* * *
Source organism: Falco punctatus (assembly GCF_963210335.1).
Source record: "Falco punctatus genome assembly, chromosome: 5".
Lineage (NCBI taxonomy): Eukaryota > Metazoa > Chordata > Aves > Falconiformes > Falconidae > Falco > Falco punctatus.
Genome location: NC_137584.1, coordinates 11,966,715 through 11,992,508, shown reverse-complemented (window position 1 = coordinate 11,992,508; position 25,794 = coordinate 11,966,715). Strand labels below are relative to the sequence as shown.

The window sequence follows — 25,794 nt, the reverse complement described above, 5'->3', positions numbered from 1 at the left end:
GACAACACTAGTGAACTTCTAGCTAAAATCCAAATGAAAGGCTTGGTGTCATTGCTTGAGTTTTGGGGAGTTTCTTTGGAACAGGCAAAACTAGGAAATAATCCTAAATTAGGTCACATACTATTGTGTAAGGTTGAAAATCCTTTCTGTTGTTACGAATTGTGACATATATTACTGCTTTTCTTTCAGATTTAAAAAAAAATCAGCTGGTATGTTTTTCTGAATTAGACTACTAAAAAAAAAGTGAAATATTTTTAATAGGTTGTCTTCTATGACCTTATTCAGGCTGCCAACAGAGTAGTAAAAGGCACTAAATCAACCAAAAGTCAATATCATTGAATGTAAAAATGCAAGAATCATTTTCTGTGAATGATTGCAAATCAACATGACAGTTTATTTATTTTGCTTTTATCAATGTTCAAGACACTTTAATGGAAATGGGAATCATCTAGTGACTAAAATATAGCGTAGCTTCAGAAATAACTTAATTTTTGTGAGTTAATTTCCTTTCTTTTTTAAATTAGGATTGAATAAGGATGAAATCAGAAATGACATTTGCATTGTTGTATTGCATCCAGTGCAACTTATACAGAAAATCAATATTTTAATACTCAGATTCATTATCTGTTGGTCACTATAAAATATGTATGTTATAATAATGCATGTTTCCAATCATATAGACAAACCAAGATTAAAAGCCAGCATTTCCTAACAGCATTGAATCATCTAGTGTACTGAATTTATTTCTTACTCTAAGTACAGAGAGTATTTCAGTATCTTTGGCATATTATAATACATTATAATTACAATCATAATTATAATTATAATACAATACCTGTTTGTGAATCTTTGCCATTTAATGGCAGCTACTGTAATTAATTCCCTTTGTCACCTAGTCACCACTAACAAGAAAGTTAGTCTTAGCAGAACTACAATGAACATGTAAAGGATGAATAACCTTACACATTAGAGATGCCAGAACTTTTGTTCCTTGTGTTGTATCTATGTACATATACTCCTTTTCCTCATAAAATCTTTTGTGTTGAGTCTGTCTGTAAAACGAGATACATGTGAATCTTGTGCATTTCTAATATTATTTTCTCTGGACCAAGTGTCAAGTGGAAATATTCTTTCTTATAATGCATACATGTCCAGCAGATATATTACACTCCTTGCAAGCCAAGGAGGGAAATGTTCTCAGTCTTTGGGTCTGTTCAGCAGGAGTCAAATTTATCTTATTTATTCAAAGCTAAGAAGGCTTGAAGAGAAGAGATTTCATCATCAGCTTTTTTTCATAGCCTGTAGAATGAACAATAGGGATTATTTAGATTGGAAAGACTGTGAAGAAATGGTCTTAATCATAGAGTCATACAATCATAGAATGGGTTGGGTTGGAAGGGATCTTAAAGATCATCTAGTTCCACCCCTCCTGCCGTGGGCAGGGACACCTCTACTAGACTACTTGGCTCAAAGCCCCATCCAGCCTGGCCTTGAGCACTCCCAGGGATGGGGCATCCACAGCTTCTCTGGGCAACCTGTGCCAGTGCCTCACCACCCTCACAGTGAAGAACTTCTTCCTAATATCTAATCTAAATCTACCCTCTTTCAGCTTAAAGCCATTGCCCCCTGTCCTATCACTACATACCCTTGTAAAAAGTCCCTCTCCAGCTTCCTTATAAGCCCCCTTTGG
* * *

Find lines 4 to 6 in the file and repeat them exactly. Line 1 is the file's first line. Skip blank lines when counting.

Genome location: NC_137584.1, coordinates 11,966,715 through 11,992,508, shown reverse-complemented (window position 1 = coordinate 11,992,508; position 25,794 = coordinate 11,966,715). Strand labels below are relative to the sequence as shown.

The window sequence follows — 25,794 nt, the reverse complement described above, 5'->3', positions numbered from 1 at the left end:
GACAACACTAGTGAACTTCTAGCTAAAATCCAAATGAAAGGCTTGGTGTCATTGCTTGAGTTTTGGGGAGTTTCTTTGGAACAGGCAAAACTAGGAAATAATCCTAAATTAGGTCACATACTATTGTGTAAGGTTGAAAATCCTTTCTGTTGTTACGAATTGTGACATATATTACTGCTTTTCTTTCAGATTTAAAAAAAAATCAGCTGGTATGTTTTTCTGAATTAGACTACTAAAAAAAAAGTGAAATATTTTTAATAGGTTGTCTTCTATGACCTTATTCAGGCTGCCAACAGAGTAGTAAAAGGCACTAAATCAACCAAAAGTCAATATCATTGAATGTAAAAATGCAAGAATCATTTTCTGTGAATGATTGCAAATCAACATGACAGTTTATTTATTTTGCTTTTATCAATGTTCAAGACACTTTAATGGAAATGGGAATCATCTAGTGACTAAAATATAGCGTAGCTTCAGAAATAACTTAATTTTTGTGAGTTAATTTCCTTTCTTTTTTAAATTAGGATTGAATAAGGATGAAATCAGAAATGACATTTGCATTGTTGTATTGCATCCAGTGCAACTTATACAGAAAATCAATATTTTAATACTCAGATTCATTATCTGTTGGTCACTATAAAATATGTATGTTATAATAATGCATGTTTCCAATCATATAGACAAACCAAGATTAAAAGCCAGCATTTCCTAACAGCATTGAATCATCTAGTGTACTGAATTTATTTCTTACTCTAAGTACAGAGAGTATTTCAGTATCTTTGGCATATTATAATACATTATAATTACAATCATAATTATAATTATAATACAATACCTGTTTGTGAATCTTTGCCATTTAATGGCAGCTACTGTAATTAATTCCCTTTGTCACCTAGTCACCACTAACAAGAAAGTTAGTCTTAGCAGAACTACAATGAACATGTAAAGGATGAATAACCTTACACATTAGAGATGCCAGAACTTTTGTTCCTTGTGTTGTATCTATGTACATATACTCCTTTTCCTCATAAAATCTTTTGTGTTGAGTCTGTCTGTAAAACGAGATACATGTGAATCTTGTGCATTTCTAATATTATTTTCTCTGGACCAAGTGTCAAGTGGAAATATTCTTTCTTATAATGCATACATGTCCAGCAGATATATTACACTCCTTGCAAGCCAAGGAGGGAAATGTTCTCAGTCTTTGGGTCTGTTCAGCAGGAGTCAAATTTATCTTATTTATTCAAAGCTAAGAAGGCTTGAAGAGAAGAGATTTCATCATCAGCTTTTTTTCATAGCCTGTAGAATGAACAATAGGGATTATTTAGATTGGAAAGACTGTGAAGAAATGGTCTTAATCATAGAGTCATACAATCATAGAATGGGTTGGGTTGGAAGGGATCTTAAAGATCATCTAGTTCCACCCCTCCTGCCGTGGGCAGGGACACCTCTACTAGACTACTTGGCTCAAAGCCCCATCCAGCCTGGCCTTGAGCACTCCCAGGGATGGGGCATCCACAGCTTCTCTGGGCAACCTGTGCCAGTGCCTCACCACCCTCACAGTGAAGAACTTCTTCCTAATATCTAATCTAAATCTACCCTCTTTCAGCTTAAAGCCATTGCCCCCTGTCCTATCACTACATACCCTTGTAAAAAGTCCCTCTCCAGCTTCCTTATAAGCCCCCTTTGG